May, 2008


17
May 08

PHP’s create_function() and closures

A coworker recently asked me what the difference was, functionally, between PHP’s create_function() function and traditional closures that you might find in languages with first-class functions, like Ruby or JavaScript. You can pretty easily illustrate this with a couple of examples.

First, a bit about closures. The idea with closures is that you can cleanly and readably pass around a bit of logic as an object, and any references that that object makes to variables in the surrounding scope must persist until that object is done with them.

So here’s an example in JavaScript:

function getGreeter(name) {
  return function(salutation) {
    alert(salutation + ', ' + name);
  };
}

var greeter = getGreeter('Eddy');
greeter('Hello');   // Hello, Eddy
greeter('Howdy');   // Howdy, Eddy
greeter('Bonjour'); // Bonjour, Eddy

Here’s the closest equivalent in PHP:

$code = '$name, $salutation', 'print $salutation . ', ' . $name;';
$greeter = create_function($code);
$greeter('Eddy', 'Hello');
// etc.

And that’s a callback, not a closure. In JavaScript the garbage collector reclaims the memory used by the anonymous “greeter” function… but in PHP, functions get declared and stay declared, so every time you call create_function(), you increase the memory usage.

It gets worse. This is basically what PHP does internally:

function create_function($args, $code) {
    // create a random $functionName
    eval('function ' . $functionName . '($args){$code}');
    return $functionName;
}

Yeah, the entire thing is evaluated. So not only does it not get garbage collected, but it has all the traditional problems of eval()—it’s slow, difficult to debug, and uncacheable by bytecode caches like APC. Problems that closures don’t have in other languages.

It’s why you can do something like this (which works on the same principle as SQL injection)…

$code = 'print "I print repeatedly.\n"; } print "I print once.\n"; if (false) {';
$function = create_function('', $code);
call_user_func($function);
call_user_func($function);
call_user_func($function);

// I print once.
// I print repeatedly.
// I print repeatedly.
// I print repeatedly.

…and why you should never use create_function().

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17
May 08

Converting string literals in PHP

In PHP (and most languages), this is false:

'\143\141\164' == "\143\141\164"

No surprise there. One is a 12-byte string of backslashes and numbers, and the other is a 3-byte string of octal values spelling “cat”. When you use double quotes, PHP transparently converts the string.

Sometimes it’s convenient to write values in files as string literals that represent characters. Some values simply don’t translate well in their native form, and it’s more explicit to write them out “long hand” in octal or hexadecimal. This is useful if you have to match, say, an exotic series of characters with 100% accuracy.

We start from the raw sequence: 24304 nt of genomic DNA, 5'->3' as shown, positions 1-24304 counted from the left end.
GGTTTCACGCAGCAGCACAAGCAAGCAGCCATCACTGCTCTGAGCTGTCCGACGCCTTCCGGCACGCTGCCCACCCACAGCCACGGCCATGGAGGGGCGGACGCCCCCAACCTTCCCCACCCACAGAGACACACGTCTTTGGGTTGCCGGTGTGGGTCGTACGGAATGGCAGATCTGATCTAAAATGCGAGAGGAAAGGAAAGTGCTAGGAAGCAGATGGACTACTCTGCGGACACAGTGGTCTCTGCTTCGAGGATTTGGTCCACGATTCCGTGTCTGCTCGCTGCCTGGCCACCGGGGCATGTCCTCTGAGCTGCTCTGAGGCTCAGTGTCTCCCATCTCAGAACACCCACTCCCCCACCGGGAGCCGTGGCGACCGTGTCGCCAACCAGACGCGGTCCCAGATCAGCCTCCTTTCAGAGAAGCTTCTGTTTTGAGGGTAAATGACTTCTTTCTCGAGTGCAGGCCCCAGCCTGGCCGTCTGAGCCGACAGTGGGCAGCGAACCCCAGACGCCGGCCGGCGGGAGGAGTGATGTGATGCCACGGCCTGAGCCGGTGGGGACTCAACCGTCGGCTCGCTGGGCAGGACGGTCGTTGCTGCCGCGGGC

But what happens when you need to clue PHP in that the string “\143\141\164″ (as read from a file) should equal “cat”? As far as I know, there’s no easy way to do this. Presumably, there should be a function—something like str_convert_literals()—which would accept a string and do the conversion itself. But there isn’t, so you must rely on regular expressions.

Here’s the solution I found after some trying various other methods (like tokenizing the string):

$string = preg_replace_callback('/\\\\([0-7]{1,3})/', 'convertOctalToCharacter', $string);

function convertOctalToCharacter($octal) {
    return chr(octdec($octal[1]));
}

I’ll run through what’s going on briefly. The regular expression matches anything following a backslash that is a series of up to three digits, 0-7 (octal is base 8, after all). It passes that match to the convertOctalToCharacter() function, which converts the value to decimal and then feeds it to the chr() function (which only accepts decimal values). That in turn converts the integer to its corresponding character value, which is then substituted into the string.

Based on this, the hexadecimal conversion function isn’t very difficult to guess. To get you started, I’ll give you a not-so-subtle hint: the regular expression is /\\\\x([0-9A-F]{1,2})/i.

One more thing: if you also translate special characters like \r, consider using lookbehinds in your expression to ensure that valid sequences like \\r aren’t converted twice.

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5
May 08

Color Picker for OS X

This morning I needed to choose a hex color, but I didn’t have easy access to the Color Picker utility in Mac OS X. So I spent about 15 minutes creating a Color Picker.app utility and installed some plugins. Yes, you can install plugins for Color Picker.

Download Color Picker.app here.

Just drag to /Applications/Utilities/ and then you can find the Color Picker in Spotlight.

While you’re at it, make Color Picker more useful by installing these plugins:

Like this post? You might also like Coalmine, my centralized error tracking service for your apps. Coalmine captures errors and all kinds of helpful debugging information, notifies you, and makes it all searchable. Check it out!